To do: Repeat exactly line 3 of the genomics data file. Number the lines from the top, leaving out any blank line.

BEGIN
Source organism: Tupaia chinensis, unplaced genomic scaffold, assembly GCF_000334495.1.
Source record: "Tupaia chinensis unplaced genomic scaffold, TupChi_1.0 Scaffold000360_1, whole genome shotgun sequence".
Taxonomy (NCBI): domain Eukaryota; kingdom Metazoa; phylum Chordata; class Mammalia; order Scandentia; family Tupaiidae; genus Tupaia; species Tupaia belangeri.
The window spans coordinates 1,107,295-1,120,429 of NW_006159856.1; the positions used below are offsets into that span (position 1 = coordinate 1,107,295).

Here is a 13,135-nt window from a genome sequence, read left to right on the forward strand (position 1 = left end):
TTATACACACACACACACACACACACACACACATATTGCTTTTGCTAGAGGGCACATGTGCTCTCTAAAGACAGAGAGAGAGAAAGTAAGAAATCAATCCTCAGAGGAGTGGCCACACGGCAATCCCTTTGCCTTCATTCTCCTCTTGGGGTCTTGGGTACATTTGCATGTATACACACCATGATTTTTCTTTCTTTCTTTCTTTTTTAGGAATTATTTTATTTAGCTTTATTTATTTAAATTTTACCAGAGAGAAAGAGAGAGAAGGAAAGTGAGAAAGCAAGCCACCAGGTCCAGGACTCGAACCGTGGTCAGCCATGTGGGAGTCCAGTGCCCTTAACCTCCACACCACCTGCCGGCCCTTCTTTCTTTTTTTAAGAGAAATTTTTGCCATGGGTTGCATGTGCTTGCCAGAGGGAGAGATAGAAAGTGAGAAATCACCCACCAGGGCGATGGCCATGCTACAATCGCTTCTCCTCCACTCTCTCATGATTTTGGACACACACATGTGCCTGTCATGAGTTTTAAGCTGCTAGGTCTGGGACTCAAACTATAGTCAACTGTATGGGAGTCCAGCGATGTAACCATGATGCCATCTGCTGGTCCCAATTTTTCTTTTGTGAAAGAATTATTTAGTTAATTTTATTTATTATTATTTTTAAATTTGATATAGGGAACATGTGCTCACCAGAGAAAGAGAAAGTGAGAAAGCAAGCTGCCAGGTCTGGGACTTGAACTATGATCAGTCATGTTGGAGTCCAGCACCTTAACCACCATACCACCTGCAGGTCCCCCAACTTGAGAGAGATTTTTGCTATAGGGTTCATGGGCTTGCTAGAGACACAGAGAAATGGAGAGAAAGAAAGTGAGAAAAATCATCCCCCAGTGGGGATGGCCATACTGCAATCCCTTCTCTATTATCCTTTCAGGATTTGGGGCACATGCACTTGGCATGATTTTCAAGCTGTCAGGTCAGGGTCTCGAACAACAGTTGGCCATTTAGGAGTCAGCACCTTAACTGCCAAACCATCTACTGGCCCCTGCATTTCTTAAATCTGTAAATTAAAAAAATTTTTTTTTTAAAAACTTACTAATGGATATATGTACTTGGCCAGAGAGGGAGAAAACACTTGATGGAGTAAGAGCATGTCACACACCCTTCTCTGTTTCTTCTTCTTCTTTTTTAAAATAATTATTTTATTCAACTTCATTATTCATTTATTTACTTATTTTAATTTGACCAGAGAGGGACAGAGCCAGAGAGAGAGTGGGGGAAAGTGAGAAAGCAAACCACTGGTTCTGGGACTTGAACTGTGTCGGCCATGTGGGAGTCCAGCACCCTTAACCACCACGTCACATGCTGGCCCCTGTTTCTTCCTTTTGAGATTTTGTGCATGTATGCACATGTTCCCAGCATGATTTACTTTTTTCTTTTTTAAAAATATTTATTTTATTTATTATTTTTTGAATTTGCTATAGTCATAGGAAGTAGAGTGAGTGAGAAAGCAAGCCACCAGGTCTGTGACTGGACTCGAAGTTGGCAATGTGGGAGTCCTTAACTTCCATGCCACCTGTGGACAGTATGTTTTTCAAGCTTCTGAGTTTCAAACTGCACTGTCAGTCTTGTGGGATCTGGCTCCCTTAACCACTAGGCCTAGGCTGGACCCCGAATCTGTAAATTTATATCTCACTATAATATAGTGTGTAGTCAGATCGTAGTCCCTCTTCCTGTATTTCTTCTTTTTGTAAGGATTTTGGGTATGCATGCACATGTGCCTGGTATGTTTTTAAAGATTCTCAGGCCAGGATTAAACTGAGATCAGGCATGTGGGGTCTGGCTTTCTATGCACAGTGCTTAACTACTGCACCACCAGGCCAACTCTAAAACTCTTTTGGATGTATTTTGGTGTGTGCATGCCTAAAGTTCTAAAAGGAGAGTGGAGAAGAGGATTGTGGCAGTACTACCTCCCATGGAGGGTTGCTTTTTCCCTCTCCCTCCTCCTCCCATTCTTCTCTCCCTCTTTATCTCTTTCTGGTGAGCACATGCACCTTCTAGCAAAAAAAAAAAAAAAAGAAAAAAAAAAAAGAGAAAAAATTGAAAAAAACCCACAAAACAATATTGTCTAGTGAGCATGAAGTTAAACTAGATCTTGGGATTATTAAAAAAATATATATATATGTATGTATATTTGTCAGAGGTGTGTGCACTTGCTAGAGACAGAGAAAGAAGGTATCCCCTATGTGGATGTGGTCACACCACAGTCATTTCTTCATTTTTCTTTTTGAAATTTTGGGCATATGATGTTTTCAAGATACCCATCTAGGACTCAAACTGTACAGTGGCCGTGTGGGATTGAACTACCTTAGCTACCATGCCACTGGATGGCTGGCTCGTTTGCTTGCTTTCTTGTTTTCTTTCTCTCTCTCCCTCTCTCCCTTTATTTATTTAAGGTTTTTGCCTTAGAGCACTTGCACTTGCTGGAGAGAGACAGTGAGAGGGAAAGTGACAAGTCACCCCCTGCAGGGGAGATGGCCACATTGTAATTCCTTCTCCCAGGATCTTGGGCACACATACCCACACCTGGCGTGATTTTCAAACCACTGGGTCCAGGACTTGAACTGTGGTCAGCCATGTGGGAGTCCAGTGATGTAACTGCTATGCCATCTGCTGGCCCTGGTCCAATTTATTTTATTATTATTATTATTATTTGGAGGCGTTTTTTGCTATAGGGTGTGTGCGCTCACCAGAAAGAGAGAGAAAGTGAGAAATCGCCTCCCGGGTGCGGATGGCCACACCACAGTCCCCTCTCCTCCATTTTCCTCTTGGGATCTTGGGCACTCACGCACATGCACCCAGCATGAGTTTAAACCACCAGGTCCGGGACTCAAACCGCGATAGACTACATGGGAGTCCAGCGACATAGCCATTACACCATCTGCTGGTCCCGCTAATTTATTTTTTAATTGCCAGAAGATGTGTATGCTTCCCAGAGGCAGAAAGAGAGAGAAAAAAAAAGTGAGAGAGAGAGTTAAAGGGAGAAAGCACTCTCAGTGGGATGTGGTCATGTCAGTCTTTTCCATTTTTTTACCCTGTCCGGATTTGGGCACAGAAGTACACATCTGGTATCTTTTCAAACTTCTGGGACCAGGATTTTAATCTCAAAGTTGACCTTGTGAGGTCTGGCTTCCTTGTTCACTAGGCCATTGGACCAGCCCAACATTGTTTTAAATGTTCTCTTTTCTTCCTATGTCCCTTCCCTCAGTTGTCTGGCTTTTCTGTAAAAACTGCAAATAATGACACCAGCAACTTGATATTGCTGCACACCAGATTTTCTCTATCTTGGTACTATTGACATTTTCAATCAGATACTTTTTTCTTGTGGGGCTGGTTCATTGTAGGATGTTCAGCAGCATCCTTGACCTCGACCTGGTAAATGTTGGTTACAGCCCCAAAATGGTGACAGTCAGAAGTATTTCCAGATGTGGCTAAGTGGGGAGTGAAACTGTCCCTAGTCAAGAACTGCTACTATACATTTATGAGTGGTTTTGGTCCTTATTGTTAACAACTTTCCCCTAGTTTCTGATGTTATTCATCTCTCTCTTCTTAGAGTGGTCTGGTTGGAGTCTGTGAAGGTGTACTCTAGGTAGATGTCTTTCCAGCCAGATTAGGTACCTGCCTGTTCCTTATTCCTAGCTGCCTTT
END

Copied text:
Taxonomy (NCBI): domain Eukaryota; kingdom Metazoa; phylum Chordata; class Mammalia; order Scandentia; family Tupaiidae; genus Tupaia; species Tupaia belangeri.